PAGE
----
Napoles, pork and other perks: The mother of all scams

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Sunday, December 29, 2013


JANET Lim-Napoles became a household name because of the controversial multi-billion peso scam. She established fake non-government organizations under the JLN Group of Companies to siphon off billions of public funds.

The businesswoman, who is presently detained at the Fort Santo Domingo for the alleged illegal detention of her personal assistant, whistleblower Benhur Luy, supposedly connived with members of Congress to defraud the public using the legislators' Priority Development Assistance Funds (PDAF) or pork barrel.

Several individuals, including Napoles herself, have been charged before the Office of the Ombudsman in relation to this scam, considered the biggest in 2013. As the public awaits a court verdict, here are top five Napoles- and pork barrel-related news you need to remember as the year ends.

1. Lawmakers bid PDAF goodbye

In an unexpected unanimous decision, the Supreme Court (SC) justices voted to declare the pork barrel system as unconstitutional. Associate Justice Presbitero Velasco Jr. inhibited from the voting because his son, Lord Allan Jay Velasco, has taken his oath as district representative of Marinduque.

In its ruling, the SC said the remaining 2013 PDAF amounting to P14.6 billion should be returned to state coffers. Through a piece of legislation, Congress realigned the amount for the rehabilitation and relief of victims of Typhoon Yolanda in the Visayas.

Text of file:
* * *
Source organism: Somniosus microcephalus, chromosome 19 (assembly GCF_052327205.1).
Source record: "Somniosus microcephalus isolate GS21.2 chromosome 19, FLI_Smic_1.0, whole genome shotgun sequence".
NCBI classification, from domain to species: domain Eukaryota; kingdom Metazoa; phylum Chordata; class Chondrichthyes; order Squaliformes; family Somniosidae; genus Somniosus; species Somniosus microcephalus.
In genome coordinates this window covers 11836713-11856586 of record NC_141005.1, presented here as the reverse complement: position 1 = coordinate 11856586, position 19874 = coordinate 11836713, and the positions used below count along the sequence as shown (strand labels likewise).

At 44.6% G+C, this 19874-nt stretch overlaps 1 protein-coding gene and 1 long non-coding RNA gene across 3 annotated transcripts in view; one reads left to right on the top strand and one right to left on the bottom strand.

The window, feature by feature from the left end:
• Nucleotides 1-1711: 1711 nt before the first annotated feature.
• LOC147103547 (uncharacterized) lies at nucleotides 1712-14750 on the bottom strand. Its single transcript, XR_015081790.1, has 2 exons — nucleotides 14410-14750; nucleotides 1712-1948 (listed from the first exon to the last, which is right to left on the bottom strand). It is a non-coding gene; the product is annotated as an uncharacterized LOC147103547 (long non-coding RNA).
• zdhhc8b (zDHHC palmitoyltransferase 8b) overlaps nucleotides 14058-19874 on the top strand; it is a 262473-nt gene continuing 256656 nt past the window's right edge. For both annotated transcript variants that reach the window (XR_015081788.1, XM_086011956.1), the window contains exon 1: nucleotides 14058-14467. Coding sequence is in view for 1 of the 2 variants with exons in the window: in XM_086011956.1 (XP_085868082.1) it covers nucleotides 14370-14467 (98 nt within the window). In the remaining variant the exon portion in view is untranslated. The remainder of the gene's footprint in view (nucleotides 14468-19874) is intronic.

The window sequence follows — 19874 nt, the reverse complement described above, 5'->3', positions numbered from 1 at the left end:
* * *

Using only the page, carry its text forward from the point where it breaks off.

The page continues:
Members of Congress said public outrage over the pork barrel scam swayed the SC to reverse its past three rulings upholding the constitutionality of the PDAF. In its 1994, 2001, and 2012 rulings, the SC ruled in favor of PDAF’s legality.

Because of the SC ruling, Congress, which holds the power of the purse, realigned the P25-billion PDAF allocation for the year 2014 to several government agencies that can meet the needs of the lawmakers' constituents. In the past, congressmen allocate P30 million of their yearly P70-million PDAF to educational and medical assistance while P40 million go to infrastructure projects. Senators, meanwhile, get P200 million each annually.

2. Enrile, Jinggoy, Revilla charged with plunder

For allegedly conniving with Napoles, Senators Juan Ponce Enrile, Jinggoy Estrada and Ramon Revilla Jr. were charged with plunder before the Office of the Ombudsman.

Plunder, which involves the misuse of at least P50 million in taxpayers' money, is a non-bailable offense and punishable by life imprisonment, forfeiture of assets and disqualification from entering government service.

Napoles, tagged as the pork barrel scam mastermind, was also charged with plunder, malversation and corruption of public officials.

More than a month later, then Customs Commissioner Ruffy Biazon, a close ally of President Benigno Aquino III, was also charged with malversation, direct bribery and graft and corrupt practices. This led to Biazon's resignation as chief of the Bureau of Customs.

Former congressmen also face charges for receiving kickbacks from the pork scam.

3. 'Million People March'